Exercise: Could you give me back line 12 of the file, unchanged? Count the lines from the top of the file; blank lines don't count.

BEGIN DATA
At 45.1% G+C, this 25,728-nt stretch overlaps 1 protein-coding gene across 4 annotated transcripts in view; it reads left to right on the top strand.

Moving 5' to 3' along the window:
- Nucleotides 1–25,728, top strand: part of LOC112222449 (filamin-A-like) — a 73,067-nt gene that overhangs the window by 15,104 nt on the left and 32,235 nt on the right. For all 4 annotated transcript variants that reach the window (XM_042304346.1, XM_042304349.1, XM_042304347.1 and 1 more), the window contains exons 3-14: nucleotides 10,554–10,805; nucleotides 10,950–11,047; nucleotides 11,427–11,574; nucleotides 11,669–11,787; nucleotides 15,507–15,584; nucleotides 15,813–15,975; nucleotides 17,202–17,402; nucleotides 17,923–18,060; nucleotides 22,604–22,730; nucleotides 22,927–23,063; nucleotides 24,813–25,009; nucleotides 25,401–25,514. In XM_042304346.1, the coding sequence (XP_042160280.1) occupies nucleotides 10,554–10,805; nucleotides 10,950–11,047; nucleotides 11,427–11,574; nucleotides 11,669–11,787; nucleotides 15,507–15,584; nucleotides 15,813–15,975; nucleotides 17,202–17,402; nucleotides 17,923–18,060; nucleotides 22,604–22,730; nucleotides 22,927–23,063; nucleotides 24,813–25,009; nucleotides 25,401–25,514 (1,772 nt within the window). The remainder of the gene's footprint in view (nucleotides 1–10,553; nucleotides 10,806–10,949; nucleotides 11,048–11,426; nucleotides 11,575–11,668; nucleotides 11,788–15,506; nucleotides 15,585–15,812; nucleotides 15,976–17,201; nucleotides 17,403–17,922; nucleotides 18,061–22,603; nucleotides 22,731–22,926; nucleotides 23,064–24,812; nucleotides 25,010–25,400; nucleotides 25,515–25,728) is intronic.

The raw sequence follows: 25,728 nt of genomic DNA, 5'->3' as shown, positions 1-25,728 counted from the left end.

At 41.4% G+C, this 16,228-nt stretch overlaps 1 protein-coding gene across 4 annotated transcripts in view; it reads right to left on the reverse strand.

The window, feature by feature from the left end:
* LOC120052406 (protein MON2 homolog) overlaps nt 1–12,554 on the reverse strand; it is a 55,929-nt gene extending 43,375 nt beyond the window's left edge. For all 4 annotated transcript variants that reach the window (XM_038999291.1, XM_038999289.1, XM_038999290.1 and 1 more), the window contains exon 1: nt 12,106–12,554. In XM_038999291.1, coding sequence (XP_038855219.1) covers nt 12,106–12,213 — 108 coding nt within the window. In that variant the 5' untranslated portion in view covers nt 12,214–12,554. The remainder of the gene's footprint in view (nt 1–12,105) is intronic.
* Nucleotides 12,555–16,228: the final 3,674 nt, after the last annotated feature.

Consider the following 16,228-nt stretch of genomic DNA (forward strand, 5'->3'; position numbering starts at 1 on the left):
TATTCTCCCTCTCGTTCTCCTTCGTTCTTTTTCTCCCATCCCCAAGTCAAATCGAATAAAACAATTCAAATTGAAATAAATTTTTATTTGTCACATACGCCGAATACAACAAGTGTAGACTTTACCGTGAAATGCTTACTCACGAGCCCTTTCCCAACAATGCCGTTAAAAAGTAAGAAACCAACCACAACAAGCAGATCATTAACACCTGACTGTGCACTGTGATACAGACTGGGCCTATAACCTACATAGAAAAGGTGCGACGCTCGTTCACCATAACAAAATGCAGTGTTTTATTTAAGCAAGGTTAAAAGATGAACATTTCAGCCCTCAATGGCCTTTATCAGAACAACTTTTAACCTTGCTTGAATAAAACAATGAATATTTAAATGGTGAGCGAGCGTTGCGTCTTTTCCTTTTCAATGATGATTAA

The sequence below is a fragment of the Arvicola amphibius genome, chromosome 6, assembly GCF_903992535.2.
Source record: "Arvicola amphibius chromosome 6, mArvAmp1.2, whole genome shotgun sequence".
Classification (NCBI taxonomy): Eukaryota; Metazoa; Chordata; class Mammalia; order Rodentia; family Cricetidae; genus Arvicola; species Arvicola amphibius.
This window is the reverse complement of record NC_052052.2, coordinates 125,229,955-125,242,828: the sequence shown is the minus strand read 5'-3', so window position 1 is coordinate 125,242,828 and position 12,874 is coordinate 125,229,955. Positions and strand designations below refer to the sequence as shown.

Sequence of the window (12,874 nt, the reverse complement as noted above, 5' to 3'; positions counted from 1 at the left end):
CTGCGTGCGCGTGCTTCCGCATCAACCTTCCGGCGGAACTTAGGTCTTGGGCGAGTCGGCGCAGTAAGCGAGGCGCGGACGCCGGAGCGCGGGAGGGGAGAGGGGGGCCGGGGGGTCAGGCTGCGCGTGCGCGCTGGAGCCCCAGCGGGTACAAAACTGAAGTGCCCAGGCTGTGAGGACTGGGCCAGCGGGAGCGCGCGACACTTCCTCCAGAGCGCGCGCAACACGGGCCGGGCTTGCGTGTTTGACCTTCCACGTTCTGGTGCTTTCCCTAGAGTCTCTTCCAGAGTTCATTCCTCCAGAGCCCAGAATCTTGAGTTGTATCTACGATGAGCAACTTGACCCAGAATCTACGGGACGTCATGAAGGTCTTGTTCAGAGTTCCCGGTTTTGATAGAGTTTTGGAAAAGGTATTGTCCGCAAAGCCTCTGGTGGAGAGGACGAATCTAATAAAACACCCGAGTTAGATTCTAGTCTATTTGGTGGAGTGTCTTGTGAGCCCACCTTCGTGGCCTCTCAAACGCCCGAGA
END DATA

Source record: "Arvicola amphibius chromosome 6, mArvAmp1.2, whole genome shotgun sequence".